Managing the recession
By the time the Nigerian Bureau of Statistics (NBS) announced that Q2 2016 was our second quarter of negative growth, most businesses already knew that we were in a recession. Businesses were seeing input costs rise, and consumer demand weaken. It goes without saying that businesses in Nigeria are facing some of the toughest times they’ve faced in a decade.
With the Minister of Finance hoping to return to positive growth by Q4 2016, and Dangote predicting Q1 2017, it is clear that the tough times may last a little longer. I’ve spent the better part of ten years working to with companies in all manner of situations, and I figured I’d share some strategies for businesses to consider as they work to manage through these trying times.
It sounds counterintuitive but the first thing a business should seek to do in a recession is raise prices. A lot of businesses believe that as their customers are struggling as well, raising prices would lead to them losing customers. This is true, for some customers, but you are better off without those customers in the long run. If you don’t raise prices you are effectively subsidising your customers and you will create the impression that the primary service you provide is to insulate them from the economy. It does you no good to subsidise your customers to the detriment of your business. This is why taxis and land transportation in general is one of my favorite businesses, they subsidise no one. As soon as their costs go up, the customer is paying more. We could all learn from them.
Despite what my earlier articles may have led you to believe, I am actually a firm believer in local sourcing. My primary issue with the government’s implementation of the policy. From a risk perspective, a company that earns naira should always look to reduce the foreign exchange component in the goods and services it provides. This is true whether the naira is at 150, 310 or 450 to the dollar, though it is even more urgent in this environment where foreign exchange is both expensive and scarce. Businesses need to examine their raw materials and see which ones can be produced locally. There might be a quality deficit initially, but over time this is a winning strategy that lasts even beyond the recession. A good example of a company that has ruthlessly improved its local sourcing over the years is Shoprite.
Product development is hard. Product development in a recession is harder. Unfortunately, it is crucial. Some businesses are able to survive addressing only one customer segment, however most businesses are better targeting two or three. For every DSTV Premium customer, there are three Compact customers and 10 GoTV customers. All customer types are valuable. All are needed. Every management team should seek to figure out product differentiation and customer segmentation. Beauty Products companies build this into their DNA but all companies can do a form of this.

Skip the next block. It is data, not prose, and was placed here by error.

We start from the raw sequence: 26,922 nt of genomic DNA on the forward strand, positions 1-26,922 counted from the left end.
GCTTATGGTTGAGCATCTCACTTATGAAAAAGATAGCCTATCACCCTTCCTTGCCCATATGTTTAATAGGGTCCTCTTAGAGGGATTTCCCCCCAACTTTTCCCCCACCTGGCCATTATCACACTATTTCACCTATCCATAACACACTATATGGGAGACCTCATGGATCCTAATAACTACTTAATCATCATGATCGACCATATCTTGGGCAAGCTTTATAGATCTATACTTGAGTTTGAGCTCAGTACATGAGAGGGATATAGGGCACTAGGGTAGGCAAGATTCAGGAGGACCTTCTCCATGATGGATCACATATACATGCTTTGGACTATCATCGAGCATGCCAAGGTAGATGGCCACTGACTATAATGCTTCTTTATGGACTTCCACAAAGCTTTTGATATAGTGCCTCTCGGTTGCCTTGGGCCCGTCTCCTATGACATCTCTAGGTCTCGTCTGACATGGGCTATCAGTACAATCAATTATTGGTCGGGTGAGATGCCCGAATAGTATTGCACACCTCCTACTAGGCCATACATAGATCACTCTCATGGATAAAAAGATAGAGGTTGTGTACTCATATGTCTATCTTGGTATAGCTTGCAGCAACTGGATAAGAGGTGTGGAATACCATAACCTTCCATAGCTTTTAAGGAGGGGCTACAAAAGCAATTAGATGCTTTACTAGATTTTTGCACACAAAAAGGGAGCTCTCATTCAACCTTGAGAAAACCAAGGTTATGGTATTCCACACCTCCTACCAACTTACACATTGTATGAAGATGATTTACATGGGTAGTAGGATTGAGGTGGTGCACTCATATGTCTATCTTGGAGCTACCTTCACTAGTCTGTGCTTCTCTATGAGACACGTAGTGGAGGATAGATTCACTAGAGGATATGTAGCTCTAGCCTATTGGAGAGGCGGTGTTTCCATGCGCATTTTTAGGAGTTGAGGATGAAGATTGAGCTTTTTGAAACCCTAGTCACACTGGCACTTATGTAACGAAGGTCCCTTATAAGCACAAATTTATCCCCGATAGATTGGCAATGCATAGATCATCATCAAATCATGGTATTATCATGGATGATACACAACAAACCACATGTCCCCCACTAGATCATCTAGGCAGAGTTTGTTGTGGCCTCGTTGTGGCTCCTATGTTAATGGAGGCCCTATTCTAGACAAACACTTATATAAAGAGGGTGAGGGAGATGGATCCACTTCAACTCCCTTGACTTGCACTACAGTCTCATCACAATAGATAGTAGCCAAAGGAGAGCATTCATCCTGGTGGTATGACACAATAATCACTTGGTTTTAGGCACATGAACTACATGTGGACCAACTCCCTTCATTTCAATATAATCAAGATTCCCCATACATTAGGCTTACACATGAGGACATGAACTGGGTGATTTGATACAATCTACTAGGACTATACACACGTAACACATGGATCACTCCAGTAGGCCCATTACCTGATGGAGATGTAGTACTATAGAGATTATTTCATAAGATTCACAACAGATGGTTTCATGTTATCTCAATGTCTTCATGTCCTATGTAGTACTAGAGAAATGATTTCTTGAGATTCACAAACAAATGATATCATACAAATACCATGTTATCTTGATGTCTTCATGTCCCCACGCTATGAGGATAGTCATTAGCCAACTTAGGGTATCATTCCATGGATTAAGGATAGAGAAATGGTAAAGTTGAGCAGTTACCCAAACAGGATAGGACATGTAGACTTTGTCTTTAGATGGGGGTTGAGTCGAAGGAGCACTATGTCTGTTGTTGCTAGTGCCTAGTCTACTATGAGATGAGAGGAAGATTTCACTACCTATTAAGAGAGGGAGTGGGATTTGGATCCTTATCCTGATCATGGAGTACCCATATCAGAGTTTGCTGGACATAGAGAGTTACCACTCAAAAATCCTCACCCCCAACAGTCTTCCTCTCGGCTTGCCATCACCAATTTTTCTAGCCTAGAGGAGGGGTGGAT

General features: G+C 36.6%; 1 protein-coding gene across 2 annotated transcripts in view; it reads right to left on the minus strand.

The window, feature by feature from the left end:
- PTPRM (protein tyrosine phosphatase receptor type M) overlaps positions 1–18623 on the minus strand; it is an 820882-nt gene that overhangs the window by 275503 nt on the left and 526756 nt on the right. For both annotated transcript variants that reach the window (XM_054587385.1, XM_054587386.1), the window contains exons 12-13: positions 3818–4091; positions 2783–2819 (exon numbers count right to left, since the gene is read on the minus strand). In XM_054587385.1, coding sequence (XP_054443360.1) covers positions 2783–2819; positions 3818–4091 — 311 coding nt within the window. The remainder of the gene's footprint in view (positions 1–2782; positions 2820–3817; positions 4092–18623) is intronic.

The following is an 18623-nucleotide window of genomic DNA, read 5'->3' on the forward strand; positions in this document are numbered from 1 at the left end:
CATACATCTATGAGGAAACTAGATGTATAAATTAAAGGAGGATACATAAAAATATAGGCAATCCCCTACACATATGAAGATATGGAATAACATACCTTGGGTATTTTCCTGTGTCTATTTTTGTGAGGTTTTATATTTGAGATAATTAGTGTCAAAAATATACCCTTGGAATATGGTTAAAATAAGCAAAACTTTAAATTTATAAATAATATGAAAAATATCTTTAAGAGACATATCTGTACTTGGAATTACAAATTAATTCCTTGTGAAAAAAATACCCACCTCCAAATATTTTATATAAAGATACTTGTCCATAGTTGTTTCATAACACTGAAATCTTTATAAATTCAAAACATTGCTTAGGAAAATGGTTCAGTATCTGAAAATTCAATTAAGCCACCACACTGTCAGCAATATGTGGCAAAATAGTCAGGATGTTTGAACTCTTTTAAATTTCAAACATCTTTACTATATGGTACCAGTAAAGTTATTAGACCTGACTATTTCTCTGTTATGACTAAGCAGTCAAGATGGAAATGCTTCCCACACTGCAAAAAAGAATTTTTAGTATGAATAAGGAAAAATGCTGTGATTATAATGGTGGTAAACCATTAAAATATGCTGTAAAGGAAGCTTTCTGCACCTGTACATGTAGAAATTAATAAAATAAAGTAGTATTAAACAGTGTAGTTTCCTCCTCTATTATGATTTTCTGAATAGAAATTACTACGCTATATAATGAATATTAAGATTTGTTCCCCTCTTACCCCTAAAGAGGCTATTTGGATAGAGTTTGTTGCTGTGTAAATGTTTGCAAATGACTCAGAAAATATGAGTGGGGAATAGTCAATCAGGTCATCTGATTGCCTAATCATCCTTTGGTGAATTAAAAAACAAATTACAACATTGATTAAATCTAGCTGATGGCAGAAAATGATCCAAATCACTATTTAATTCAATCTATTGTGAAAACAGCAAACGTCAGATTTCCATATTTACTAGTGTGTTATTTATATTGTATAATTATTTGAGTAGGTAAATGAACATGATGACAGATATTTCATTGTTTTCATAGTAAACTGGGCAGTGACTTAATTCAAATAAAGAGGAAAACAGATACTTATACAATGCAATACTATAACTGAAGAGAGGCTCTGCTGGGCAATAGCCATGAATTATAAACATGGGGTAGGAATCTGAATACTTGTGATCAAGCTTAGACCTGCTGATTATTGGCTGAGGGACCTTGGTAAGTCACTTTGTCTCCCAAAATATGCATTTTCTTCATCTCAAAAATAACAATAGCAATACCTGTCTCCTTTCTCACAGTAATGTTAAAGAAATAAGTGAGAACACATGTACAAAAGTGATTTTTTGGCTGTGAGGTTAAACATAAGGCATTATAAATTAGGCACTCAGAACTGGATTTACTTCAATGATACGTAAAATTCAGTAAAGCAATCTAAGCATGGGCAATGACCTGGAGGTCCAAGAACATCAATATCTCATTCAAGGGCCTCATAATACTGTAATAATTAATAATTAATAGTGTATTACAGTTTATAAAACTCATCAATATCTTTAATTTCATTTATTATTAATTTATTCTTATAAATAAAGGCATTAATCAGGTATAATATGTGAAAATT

Cut Operational Costs
When input costs rise, most businesses start to look at cost savings. It is understandable, after all if a business can keep its costs down it will be able to maintain its base and avoid raising prices. As we all know, there are always excess costs in most businesses that can be trimmed and those costs should be trimmed. However, the mistake most businesses make in the recession is cutting to the bone thinking all costs are equal. A lot of costs are required to generate results and cutting them is effectively destroying the business. Not only will extreme cost cutting affect the ability to deliver to existing clients, it will also affect the ability to ramp up when business improves.
There’s a famous story in private equity about Steve Schwarzman the CEO of Blackstone the biggest private equity firm in the world. During the 2007 financial crisis, he walked into the Citigroup CEO’s office and told the CEO that not only was Citigroup going to restructure and write down the existing debt to his companies, Citigroup was also going to give his companies more debt. He walked out of the office having achieved both objectives. Now you aren’t the CEO of Blackstone and the only thing a banker wants to hear less than a loan restructuring is a loan default, but this is a conversation that must be had. Besides from a banker’s perspective the first is a better conversation to have than the second. There is a tendency to want to avoid difficult conversations, but the recession doesn’t give one that luxury. Every lever must be pressed, every opportunity sought and for companies that have significant loans in these times, this is a key strategy to consider.
Andela is the poster child for exporting non-obvious things from Nigeria – in this case they export software development skills. Not every business can fit into the global supply chains that provide dollars, but this can be a boon to businesses that can. The markets for human capital and services are easier to plug into than the markets for goods given our disadvantages, but there are openings even there. Obviously, this should be a low priority given the other strategic initiatives, but it is possible that some low hanging fruit can be examined if it is looked at critically.
There is a saying in my business that a brood of chickens do not make an eagle. Mergers are the true desperate option – they rarely work and they are a drain on management time. However, in the rare instances that it makes sense business combinations can unleash significant synergies that can turn two companies struggling to fight the recession into one champion that breezes through.
None of these are silver bullets, not all of them will apply to your particular situation. Recessions don’t last forever, but one or more of these could be the difference between weathering the recession and closing down.